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A House Divided

Image credit here.

Image credit here.

I could have Mom or I could have Dad. I couldn’t have them both. At least not at the same time. But it never stopped me from trying.

I was kind of a double agent–except I wasn’t a spy. I tried thinking of myself as a mediator but that didn’t fit either. A mediator is a neutral party. No, I was a confused sort of ambassador. An ambassador is an emissary loyal to and invested in the well being of a specific country. Guess what? I was a dual citizen! Anxiety around matters of loyalty has tormented me throughout my life. After you read this piece, you will understand why.

You’ll need to understand a bit about my parents.

My father William was an odd fellow. He was a tall, bent, reed of a man who enjoyed oil painting, classical music, cooking, foreign language, and mystery novels. He loved to learn and experiment. He taught me how to plant a garden, check my oil, play chess, and knit. My Dad loved to travel, and he kept up with individuals all over the world using his ham radio. My father was respected at work, and he mentored many young men in their careers.

Lest you think him too cultured, it is important to note that he was also “Billy Boy,” the barefoot son of a quiet, uneducated carpenter and his domineering wife. My father relished his sweet iced tea and his corn bread with pinto beans. A times, he brewed alcoholic beverages in the laundry room and bathrooms. He thought it funny to sneak up behind my mother when she was washing dishes and her hands were occupied. He would nuzzle her neck, squeeze her love handles, and call her “Flabber,” a nickname which never failed to humiliate and incense her. I can still see him shaking with silent laughter at her impotent rage. I suppose you could say my father was a study in contrasts.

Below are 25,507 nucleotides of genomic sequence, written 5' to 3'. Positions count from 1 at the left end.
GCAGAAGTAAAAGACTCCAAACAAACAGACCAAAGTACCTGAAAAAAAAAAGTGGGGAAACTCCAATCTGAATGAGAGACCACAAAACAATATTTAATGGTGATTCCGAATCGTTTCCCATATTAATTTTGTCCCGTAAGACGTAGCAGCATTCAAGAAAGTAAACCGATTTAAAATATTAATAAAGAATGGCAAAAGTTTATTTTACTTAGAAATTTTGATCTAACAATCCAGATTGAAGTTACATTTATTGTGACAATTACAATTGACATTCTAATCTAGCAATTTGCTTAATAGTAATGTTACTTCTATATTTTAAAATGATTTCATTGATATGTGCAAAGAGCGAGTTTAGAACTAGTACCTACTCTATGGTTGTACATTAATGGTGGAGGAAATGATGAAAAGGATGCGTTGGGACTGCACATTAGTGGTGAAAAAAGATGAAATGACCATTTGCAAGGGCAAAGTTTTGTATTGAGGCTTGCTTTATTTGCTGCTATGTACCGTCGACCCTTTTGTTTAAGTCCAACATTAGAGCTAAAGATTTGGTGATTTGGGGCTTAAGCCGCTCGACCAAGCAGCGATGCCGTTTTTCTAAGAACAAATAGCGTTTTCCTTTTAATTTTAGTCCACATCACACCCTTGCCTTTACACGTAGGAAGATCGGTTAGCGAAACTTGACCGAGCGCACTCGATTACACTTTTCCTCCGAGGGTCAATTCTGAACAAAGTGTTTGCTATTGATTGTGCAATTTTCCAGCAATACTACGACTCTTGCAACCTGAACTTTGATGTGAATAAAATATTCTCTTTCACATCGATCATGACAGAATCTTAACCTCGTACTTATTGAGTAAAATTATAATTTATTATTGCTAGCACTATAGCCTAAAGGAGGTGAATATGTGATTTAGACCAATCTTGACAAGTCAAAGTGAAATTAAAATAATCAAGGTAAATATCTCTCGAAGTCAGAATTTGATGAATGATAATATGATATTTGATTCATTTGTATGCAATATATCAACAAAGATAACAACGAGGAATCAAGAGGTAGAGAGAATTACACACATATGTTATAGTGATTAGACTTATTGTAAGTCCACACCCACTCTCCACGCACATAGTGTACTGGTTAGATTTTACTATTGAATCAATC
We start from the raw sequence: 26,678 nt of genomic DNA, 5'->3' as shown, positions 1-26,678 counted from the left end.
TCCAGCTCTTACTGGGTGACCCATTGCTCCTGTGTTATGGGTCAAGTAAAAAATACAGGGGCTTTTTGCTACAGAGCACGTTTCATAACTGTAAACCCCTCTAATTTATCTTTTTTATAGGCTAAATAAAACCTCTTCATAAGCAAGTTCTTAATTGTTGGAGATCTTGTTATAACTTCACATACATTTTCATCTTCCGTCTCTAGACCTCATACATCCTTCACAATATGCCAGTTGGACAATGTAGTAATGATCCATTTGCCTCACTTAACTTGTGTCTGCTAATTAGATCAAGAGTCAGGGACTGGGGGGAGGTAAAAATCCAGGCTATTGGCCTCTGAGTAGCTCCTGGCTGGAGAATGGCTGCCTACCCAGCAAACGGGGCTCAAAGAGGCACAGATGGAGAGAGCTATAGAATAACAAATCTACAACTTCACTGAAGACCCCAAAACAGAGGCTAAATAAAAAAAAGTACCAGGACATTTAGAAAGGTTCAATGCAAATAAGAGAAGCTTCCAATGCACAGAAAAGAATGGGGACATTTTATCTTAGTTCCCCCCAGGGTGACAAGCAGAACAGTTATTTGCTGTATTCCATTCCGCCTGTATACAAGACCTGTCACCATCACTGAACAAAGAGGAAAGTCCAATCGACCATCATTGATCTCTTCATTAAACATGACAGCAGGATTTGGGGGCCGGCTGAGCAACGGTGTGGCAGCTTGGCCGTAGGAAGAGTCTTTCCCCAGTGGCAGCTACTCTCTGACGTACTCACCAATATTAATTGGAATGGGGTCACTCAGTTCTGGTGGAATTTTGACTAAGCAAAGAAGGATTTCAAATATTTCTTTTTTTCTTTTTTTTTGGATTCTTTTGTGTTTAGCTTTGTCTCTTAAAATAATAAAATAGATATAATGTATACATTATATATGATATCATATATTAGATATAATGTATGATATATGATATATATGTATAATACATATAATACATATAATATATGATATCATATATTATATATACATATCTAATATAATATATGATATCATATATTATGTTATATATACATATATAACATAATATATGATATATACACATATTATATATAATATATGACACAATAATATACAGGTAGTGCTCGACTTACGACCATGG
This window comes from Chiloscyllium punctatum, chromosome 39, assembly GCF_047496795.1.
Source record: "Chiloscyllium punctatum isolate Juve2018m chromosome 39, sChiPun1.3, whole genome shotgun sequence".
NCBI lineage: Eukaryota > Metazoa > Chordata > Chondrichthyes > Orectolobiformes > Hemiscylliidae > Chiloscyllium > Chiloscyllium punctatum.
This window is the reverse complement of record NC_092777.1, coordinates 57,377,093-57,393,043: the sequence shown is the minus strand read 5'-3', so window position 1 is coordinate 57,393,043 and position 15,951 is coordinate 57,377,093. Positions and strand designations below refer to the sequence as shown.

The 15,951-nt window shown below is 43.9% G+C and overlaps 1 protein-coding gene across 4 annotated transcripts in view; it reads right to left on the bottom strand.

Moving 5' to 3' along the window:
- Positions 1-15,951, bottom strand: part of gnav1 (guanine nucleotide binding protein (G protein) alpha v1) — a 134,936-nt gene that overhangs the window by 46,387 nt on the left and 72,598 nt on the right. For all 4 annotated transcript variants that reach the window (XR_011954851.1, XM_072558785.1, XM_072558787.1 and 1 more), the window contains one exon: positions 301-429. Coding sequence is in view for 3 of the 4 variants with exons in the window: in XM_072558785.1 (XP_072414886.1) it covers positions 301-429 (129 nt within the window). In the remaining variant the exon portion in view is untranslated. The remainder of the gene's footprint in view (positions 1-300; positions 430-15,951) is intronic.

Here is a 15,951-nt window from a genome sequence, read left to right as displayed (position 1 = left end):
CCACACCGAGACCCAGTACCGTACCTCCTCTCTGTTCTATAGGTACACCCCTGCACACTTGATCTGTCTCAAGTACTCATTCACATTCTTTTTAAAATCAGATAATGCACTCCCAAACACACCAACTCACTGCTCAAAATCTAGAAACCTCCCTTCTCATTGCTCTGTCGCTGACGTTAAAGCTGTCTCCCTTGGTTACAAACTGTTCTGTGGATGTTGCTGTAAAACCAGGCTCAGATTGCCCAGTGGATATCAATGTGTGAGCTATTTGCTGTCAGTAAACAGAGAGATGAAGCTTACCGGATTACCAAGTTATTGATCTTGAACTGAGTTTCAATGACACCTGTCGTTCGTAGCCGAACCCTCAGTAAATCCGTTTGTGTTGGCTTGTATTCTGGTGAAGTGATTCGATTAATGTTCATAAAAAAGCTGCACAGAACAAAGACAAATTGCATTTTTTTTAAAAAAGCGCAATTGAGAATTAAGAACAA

My mother Carol, being a more conventional soul and wishing for conventional happiness, found herself frustrated with the gulf between her husband’s prowess at work and his slovenliness and inconsideration at home. In some ways my mother was very much the archetypal warm, wholesome, cozy Mom. She was outgoing and social. She kept an orderly home, and she made gingerbread houses and chocolate chip cookies. Mom was the kindest and most wonderful nurse imaginable when we were ill. Unlike my father, she was an excellent athlete.

My father possessed little physical vigor, and he avoided joining us in any play but his own. His “play” involved the creation of prodigious messes which he left where they lay. He dirtied every dish in the kitchen to produce one batch of bread. He used our basement to build television sets for friends (for free!) while completely ignoring all chores. When invitations for neighborhood social functions arrived, my father was entirely uninterested. My mother responded by staying home to sulk or else attending alone and fabricating an excuse intended to protect them both from shame. She thought it an enormous and delicious act of rebellion when, many years later, she began to tell the truth: “William didn’t want to come.”

I suspect my mother might have been better able to tolerate my father’s eccentricities if he had left her alone to rule the household as she saw fit. Instead, he acted as overseer. He believed her somewhat lacking in brainpower and in need of supervision. My mother responded by using her “stupidity” to manage regular bank overdrafts and other ploys to make sure that we had tasty food and clothing which was not embarrassing.

I could think of no other way to affect conciliation than to hold the confidences of both Mom and Dad while trying to help each understand the other’s point of view. I have intentionally avoided the word reconciliation because they didn’t learn to enjoy and cooperate with one another until I was grown and out of the house.

My father frequently asked me to accompany him on weekend errands. During our times in the car, he entrusted me with adult concerns: “I love your mother but you have to understand that she is like a child.” He implied that she wasn’t very bright. His manner communicated that we had a special bond and that I was able to understand things my mother couldn’t. I listened quietly or else I tried to help him understand my Mom. I felt special. Surely I must be a very mature and smart girl! At the same time my father’s confidences were tainted. I was ushered into a realm of emotional intimacy which should have been reserved for my mother.